I often have to insert,update or delete data on the live production site (As a data analyst that is probably 40% of my job). Most of the time it is through automated DTS or SSIS packages. However, we are also the people who have to fix problem records or update production when a major client driven change occurs (such as a re-organization of the sales force). Sometimes the issues are due to bugs in the code, but usually they are as a result of strange things the client did to their file or things the users managed to mess up to save us time fixing a problem or because they wanted to circumvent the normal process for just this one quick easy change!(Note to users -Please don't try to fix things manually that are normally done thorugh an automated process, you do not know what else the process may be doing!!!!!) So sometimes we don't have the luxury of testing a script on dev first as what is in need of fixing is not on dev.
My rules: Never insert data directly from a file to a production table. Always bring it into a work table so you can view it first. Have checks in place so that if there is bad data in the file, the process will fail before you get to the final step of inserting into production data. Clean up the data first.
If you must delete a large number of records, it can save you if you select those records first into a work table. Then do the delete. That way if things go wrong it is much easier to recover. If you have audit tables, know how to recover data from them quickly. Again if something goes wrong it is much faster to recover from the audit tables than from the tape backup.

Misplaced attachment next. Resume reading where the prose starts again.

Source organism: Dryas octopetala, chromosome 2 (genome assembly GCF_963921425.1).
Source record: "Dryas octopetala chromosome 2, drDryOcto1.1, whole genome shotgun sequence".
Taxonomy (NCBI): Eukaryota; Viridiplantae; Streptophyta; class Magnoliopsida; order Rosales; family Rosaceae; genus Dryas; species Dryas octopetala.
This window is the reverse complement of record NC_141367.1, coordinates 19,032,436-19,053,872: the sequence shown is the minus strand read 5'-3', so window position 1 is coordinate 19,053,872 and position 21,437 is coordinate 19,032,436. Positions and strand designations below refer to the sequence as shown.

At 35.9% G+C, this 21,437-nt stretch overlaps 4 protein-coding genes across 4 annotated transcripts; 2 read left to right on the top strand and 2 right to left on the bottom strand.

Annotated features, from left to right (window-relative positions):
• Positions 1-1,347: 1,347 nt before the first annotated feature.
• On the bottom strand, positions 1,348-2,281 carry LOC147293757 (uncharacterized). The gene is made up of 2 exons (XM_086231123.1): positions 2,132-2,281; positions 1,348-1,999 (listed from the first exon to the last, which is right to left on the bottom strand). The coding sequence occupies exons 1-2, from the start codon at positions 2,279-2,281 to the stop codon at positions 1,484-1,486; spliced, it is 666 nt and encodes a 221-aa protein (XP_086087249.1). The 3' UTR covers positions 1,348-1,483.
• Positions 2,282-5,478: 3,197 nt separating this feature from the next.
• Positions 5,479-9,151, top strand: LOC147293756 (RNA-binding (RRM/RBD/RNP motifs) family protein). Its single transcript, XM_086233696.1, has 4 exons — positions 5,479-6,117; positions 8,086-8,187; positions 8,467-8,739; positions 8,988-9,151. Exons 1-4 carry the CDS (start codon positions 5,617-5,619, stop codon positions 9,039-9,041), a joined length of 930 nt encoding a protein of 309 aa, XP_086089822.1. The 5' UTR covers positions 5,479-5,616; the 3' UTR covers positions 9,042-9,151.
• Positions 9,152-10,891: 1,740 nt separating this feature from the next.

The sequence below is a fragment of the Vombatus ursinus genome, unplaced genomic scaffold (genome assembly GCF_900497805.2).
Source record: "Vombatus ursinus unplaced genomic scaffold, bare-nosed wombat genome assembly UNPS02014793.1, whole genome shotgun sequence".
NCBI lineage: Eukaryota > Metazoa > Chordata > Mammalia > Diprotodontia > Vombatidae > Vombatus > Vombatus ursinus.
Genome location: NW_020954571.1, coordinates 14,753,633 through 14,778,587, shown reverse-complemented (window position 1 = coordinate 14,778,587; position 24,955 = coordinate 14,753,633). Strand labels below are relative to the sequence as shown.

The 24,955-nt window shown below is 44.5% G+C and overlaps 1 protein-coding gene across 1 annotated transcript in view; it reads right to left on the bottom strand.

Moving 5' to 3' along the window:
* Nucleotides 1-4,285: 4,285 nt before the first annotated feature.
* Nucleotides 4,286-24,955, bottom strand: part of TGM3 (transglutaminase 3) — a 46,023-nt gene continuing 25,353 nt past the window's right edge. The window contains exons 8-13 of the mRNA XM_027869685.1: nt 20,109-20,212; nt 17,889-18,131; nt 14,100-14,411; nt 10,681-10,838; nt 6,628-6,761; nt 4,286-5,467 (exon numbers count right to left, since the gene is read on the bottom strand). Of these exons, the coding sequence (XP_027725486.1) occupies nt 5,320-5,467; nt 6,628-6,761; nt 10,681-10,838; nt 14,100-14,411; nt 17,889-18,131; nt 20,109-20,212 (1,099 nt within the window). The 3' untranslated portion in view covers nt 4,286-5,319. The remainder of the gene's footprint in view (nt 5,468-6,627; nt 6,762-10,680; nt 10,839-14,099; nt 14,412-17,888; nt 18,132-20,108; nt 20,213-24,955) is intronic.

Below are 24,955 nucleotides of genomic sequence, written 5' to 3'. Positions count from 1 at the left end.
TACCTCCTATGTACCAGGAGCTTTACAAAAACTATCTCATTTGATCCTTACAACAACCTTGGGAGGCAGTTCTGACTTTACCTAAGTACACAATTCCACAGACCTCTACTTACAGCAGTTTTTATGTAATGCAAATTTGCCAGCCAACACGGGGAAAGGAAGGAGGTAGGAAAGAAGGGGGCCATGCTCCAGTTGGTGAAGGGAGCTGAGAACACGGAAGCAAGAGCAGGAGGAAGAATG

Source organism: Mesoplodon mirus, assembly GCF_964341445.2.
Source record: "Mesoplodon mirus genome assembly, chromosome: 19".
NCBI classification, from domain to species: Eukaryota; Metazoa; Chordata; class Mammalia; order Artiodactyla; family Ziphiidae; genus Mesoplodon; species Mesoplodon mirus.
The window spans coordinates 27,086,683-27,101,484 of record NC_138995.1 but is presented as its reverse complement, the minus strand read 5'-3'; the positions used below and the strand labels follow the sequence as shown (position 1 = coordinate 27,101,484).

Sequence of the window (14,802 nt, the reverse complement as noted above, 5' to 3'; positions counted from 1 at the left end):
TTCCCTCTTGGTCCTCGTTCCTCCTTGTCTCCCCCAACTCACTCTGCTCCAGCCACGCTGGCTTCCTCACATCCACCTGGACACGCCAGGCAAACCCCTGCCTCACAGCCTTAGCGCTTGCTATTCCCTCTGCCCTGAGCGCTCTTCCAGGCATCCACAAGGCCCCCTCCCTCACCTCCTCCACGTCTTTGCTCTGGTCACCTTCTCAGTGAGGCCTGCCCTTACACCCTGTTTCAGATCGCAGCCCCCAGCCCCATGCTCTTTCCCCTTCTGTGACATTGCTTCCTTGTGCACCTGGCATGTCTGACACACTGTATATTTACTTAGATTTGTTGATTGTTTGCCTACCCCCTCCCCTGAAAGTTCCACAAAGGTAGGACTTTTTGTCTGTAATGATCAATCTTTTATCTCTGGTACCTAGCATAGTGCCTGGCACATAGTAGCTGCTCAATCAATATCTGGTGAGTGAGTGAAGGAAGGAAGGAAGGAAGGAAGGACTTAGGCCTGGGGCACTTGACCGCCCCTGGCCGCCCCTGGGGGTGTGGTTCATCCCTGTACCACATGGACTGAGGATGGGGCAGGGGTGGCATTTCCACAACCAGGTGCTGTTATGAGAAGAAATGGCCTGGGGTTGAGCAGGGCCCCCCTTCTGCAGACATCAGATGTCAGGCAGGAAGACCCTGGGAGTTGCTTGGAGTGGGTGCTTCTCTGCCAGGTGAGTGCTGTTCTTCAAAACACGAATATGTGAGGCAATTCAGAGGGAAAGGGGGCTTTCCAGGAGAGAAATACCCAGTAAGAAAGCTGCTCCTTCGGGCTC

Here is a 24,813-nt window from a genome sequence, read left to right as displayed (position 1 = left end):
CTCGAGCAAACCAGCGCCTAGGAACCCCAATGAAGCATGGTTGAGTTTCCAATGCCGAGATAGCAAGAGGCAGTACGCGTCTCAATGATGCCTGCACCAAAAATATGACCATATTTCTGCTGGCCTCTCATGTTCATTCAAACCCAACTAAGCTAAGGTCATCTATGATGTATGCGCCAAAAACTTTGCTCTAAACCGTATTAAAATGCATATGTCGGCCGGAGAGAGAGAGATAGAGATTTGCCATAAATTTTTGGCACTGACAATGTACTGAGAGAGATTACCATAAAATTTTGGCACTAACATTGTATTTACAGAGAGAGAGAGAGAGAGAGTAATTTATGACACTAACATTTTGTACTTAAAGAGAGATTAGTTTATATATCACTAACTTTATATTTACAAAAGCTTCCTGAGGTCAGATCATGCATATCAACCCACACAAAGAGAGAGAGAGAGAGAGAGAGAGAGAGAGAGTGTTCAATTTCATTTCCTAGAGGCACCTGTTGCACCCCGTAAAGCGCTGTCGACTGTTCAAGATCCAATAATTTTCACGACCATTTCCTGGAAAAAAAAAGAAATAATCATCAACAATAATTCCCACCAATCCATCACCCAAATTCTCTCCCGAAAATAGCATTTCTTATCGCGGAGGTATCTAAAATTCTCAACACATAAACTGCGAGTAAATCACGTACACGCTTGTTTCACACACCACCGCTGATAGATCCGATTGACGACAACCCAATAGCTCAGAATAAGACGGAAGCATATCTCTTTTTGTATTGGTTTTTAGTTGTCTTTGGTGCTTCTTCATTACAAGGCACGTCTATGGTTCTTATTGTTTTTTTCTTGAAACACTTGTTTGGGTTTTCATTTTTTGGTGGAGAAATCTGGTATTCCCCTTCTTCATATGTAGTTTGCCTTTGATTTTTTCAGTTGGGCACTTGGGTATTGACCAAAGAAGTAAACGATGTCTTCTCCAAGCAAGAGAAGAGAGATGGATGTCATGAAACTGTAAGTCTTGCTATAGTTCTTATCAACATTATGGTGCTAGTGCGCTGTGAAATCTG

I write a delete statement like this:
--select (list important fields to see here)
from table1 a where field1 = 'x'
Note several things about this. First by using the alias I can't accidentally delete the whole table by only highlighting one line and running the code. By starting the where clause on the same line as the table I am much less likely to miss highlighting it. If I had joins I would make sure each line ends in a place where the code won't work unless it goes to the next line. Again, this ensures you get an error instead of an oopsie. Always run the select first and note the number of records affected (and look at the data to make sure it looks like the right records!) Then do not commit unless the number of records is correct when you run the actual delete. Yeah, it's prettier to start the where on a separate line, it is safer to end each line of a delete so that it will not run unless the whole query is highlighted.
Updates follow simliar rules.